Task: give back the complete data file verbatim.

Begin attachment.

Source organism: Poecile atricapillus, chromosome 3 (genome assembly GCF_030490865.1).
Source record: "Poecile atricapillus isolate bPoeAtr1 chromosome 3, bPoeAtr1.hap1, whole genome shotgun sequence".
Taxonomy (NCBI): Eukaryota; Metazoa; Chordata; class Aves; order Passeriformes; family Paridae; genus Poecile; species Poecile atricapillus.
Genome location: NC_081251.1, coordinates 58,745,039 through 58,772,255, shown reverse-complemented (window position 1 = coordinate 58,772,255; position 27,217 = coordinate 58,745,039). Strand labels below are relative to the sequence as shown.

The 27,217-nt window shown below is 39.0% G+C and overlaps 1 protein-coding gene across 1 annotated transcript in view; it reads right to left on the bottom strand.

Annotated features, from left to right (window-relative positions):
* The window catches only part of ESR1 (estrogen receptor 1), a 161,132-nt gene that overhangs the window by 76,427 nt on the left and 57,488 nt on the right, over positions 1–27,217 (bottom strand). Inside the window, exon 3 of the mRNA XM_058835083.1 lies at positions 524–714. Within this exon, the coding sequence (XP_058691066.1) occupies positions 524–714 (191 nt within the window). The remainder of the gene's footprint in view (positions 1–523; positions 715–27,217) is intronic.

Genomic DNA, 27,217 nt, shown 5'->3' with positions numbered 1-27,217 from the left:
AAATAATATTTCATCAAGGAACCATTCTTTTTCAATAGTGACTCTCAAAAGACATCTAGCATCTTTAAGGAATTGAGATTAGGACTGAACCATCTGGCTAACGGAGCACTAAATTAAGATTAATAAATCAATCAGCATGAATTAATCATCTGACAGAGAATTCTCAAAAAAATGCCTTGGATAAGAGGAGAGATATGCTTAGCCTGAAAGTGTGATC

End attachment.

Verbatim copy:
Source organism: Poecile atricapillus, chromosome 3 (genome assembly GCF_030490865.1).
Source record: "Poecile atricapillus isolate bPoeAtr1 chromosome 3, bPoeAtr1.hap1, whole genome shotgun sequence".
Taxonomy (NCBI): Eukaryota; Metazoa; Chordata; class Aves; order Passeriformes; family Paridae; genus Poecile; species Poecile atricapillus.
Genome location: NC_081251.1, coordinates 58,745,039 through 58,772,255, shown reverse-complemented (window position 1 = coordinate 58,772,255; position 27,217 = coordinate 58,745,039). Strand labels below are relative to the sequence as shown.

The 27,217-nt window shown below is 39.0% G+C and overlaps 1 protein-coding gene across 1 annotated transcript in view; it reads right to left on the bottom strand.

Annotated features, from left to right (window-relative positions):
* The window catches only part of ESR1 (estrogen receptor 1), a 161,132-nt gene that overhangs the window by 76,427 nt on the left and 57,488 nt on the right, over positions 1–27,217 (bottom strand). Inside the window, exon 3 of the mRNA XM_058835083.1 lies at positions 524–714. Within this exon, the coding sequence (XP_058691066.1) occupies positions 524–714 (191 nt within the window). The remainder of the gene's footprint in view (positions 1–523; positions 715–27,217) is intronic.

Genomic DNA, 27,217 nt, shown 5'->3' with positions numbered 1-27,217 from the left:
AAATAATATTTCATCAAGGAACCATTCTTTTTCAATAGTGACTCTCAAAAGACATCTAGCATCTTTAAGGAATTGAGATTAGGACTGAACCATCTGGCTAACGGAGCACTAAATTAAGATTAATAAATCAATCAGCATGAATTAATCATCTGACAGAGAATTCTCAAAAAAATGCCTTGGATAAGAGGAGAGATATGCTTAGCCTGAAAGTGTGATC